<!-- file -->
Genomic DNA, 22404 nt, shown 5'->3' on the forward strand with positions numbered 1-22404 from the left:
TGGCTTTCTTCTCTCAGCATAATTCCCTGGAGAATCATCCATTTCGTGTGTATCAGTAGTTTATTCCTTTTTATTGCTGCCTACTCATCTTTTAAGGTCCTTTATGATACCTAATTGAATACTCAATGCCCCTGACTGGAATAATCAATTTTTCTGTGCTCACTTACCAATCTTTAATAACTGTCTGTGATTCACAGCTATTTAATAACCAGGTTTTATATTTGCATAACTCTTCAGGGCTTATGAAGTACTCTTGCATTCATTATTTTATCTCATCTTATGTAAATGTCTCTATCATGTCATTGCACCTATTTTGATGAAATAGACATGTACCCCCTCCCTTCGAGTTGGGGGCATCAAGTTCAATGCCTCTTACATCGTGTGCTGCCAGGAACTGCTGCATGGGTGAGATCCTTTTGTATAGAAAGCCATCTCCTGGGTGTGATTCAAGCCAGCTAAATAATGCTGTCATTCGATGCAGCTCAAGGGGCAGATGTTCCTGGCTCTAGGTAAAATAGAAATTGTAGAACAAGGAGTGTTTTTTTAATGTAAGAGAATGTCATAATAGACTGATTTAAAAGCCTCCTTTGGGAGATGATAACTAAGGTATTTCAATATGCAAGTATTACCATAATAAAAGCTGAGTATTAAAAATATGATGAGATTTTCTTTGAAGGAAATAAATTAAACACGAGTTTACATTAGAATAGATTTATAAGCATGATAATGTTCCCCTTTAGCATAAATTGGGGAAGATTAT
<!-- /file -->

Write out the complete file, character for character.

Genomic DNA, 22404 nt, shown 5'->3' on the forward strand with positions numbered 1-22404 from the left:
TGGCTTTCTTCTCTCAGCATAATTCCCTGGAGAATCATCCATTTCGTGTGTATCAGTAGTTTATTCCTTTTTATTGCTGCCTACTCATCTTTTAAGGTCCTTTATGATACCTAATTGAATACTCAATGCCCCTGACTGGAATAATCAATTTTTCTGTGCTCACTTACCAATCTTTAATAACTGTCTGTGATTCACAGCTATTTAATAACCAGGTTTTATATTTGCATAACTCTTCAGGGCTTATGAAGTACTCTTGCATTCATTATTTTATCTCATCTTATGTAAATGTCTCTATCATGTCATTGCACCTATTTTGATGAAATAGACATGTACCCCCTCCCTTCGAGTTGGGGGCATCAAGTTCAATGCCTCTTACATCGTGTGCTGCCAGGAACTGCTGCATGGGTGAGATCCTTTTGTATAGAAAGCCATCTCCTGGGTGTGATTCAAGCCAGCTAAATAATGCTGTCATTCGATGCAGCTCAAGGGGCAGATGTTCCTGGCTCTAGGTAAAATAGAAATTGTAGAACAAGGAGTGTTTTTTTAATGTAAGAGAATGTCATAATAGACTGATTTAAAAGCCTCCTTTGGGAGATGATAACTAAGGTATTTCAATATGCAAGTATTACCATAATAAAAGCTGAGTATTAAAAATATGATGAGATTTTCTTTGAAGGAAATAAATTAAACACGAGTTTACATTAGAATAGATTTATAAGCATGATAATGTTCCCCTTTAGCATAAATTGGGGAAGATTAT